And we resisted that until the economy got much, much better and that's why, we made some business tax cuts to make us more competitive but that's why the income tax cut went through this last year and went through, I believe, in a moderate and responsible way. I think our obligation in the future is first to make sure that we are meeting very important crucial needs for the state and needs both in terms of positioning us for the future, including most poignantly education K through 12 and higher education, as well as important human needs.

    Now I may be one of the last, I'll use the word progressive, progressives left on this earth but I happen to believe that there are still a huge number of needs out there that we can offer help that do involve resources.

    Just as an example, in this last session, I was very pleased that we were able to get our children's health program through. That of course took about $30 million of state money to match the federal. I was very pleased that we got a program to eliminate the disabilities waiting list for the adult children with disabilities like Downs Syndrome and so on, that is a $75 million cost total. I was very pleased that we were able to do some significant expansion of education funding, particularly targeted for at risk children.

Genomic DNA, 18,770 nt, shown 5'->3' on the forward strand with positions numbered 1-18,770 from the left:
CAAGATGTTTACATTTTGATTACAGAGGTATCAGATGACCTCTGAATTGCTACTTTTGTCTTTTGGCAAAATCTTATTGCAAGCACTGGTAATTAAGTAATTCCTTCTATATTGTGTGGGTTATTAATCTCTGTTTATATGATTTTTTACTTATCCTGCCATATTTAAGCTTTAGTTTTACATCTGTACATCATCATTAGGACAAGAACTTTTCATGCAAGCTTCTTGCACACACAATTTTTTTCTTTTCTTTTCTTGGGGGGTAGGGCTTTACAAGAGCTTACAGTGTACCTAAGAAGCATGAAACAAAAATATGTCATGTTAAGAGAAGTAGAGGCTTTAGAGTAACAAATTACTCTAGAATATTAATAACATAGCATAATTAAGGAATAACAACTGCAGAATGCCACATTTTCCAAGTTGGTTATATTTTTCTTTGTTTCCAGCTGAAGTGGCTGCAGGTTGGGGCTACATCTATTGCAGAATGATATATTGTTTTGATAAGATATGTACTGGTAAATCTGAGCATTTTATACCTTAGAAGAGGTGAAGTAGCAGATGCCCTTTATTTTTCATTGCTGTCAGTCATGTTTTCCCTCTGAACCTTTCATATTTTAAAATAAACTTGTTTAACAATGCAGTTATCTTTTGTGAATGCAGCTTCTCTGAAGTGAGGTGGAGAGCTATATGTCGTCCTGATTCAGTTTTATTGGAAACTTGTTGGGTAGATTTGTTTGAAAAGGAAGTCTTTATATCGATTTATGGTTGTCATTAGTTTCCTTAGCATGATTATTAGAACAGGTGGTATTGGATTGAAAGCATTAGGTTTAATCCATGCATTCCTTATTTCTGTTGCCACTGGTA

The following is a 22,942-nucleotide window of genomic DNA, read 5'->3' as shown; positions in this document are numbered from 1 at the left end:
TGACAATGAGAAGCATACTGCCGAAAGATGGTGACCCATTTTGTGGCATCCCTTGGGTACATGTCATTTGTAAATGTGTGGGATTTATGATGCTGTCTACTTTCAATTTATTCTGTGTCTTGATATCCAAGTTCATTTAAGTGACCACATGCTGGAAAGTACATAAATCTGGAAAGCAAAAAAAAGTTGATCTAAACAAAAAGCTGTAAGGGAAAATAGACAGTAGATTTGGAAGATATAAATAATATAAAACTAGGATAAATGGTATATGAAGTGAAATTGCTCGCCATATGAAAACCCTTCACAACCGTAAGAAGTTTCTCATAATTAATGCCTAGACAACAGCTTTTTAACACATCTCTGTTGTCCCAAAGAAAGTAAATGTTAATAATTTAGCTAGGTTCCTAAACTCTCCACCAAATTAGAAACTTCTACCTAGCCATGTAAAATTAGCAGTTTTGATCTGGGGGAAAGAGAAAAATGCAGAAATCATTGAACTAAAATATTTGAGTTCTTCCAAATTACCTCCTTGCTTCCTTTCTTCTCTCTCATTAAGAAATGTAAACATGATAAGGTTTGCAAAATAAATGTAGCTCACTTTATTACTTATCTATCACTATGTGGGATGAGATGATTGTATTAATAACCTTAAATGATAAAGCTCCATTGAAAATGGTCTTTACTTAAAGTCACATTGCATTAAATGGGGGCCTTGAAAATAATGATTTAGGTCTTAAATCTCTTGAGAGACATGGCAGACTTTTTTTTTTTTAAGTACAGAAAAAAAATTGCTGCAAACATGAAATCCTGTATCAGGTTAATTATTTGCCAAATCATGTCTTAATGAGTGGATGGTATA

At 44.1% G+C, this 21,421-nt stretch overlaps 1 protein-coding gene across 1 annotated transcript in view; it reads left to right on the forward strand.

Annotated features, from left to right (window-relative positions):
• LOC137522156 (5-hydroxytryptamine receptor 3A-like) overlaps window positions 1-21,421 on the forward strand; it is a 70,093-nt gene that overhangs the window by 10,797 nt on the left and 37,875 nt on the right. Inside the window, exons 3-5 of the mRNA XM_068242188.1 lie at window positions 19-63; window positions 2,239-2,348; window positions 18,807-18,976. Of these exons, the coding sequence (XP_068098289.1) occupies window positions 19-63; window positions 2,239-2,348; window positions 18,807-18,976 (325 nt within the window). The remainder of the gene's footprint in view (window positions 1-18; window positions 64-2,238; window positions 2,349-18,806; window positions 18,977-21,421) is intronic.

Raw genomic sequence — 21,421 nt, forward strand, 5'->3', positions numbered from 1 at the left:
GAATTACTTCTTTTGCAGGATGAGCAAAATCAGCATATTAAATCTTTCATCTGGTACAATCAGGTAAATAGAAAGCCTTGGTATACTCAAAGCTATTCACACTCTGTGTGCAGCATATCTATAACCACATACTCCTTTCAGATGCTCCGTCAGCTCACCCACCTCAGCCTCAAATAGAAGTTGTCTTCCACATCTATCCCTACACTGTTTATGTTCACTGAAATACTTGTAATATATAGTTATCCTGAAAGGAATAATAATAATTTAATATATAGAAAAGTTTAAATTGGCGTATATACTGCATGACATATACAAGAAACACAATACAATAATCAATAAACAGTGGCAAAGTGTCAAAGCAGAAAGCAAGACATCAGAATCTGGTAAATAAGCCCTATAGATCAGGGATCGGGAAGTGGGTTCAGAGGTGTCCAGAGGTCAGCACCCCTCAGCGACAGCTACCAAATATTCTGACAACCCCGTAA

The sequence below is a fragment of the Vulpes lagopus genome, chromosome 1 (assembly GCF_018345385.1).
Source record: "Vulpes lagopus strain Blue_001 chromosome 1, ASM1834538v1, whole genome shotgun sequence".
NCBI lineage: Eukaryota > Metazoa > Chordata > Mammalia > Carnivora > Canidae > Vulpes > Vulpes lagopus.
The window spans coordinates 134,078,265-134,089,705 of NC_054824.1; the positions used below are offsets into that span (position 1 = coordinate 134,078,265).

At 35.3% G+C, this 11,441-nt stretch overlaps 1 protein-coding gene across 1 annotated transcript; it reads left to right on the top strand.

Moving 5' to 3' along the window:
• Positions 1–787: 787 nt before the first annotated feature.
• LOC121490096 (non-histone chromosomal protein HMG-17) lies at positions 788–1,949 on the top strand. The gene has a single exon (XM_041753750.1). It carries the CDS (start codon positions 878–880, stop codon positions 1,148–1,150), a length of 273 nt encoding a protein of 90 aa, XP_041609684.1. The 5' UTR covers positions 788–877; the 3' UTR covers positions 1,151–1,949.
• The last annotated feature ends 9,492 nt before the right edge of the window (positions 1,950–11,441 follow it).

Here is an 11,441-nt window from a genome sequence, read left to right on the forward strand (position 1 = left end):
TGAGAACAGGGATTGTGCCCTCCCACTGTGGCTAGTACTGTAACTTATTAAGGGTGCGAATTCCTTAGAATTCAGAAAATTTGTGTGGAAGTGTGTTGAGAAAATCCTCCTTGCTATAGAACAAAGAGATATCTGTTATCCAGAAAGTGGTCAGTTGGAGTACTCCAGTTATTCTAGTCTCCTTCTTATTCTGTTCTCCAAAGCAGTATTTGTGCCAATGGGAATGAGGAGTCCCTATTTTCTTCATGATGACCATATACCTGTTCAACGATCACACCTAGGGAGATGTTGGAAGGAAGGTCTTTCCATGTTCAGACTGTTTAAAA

Now these are important, important considerations. I think in some ways perhaps it would have been easier to say oh let's go for a bigger tax cut and look at how people will be politically receptive to that. First of all, I'm not sure they are.

    I think people understand what these needs are all about, but secondly I think we need a responsible government but we also need a compassionate government. And if we can afford to help people from off of the disabilities list or we can afford to help cover children in working families who don't have health coverage, then I think we ought to do it.

    And so I will do in the next four years, voters willing, what I did in the last four, and that is I'll weight the relative merit – and I can tell you straight out my No. 1 priority is going to be to continue to focus on the progress of education and that will take some additional resources, and I think by hanging tough on that issue the state of Maryland collectively and Marylanders individually will be far, far better off at the end of that four year period as we go into the next century than simply by slashing some additional revenue sources.

    Now I know it was a long way to get around it but it's not as simple as saying I'd cut taxes more.

    Did you see the explanation in the Baltimore Business Journal about how she was going to pay for those additional cuts? Do you have that with you?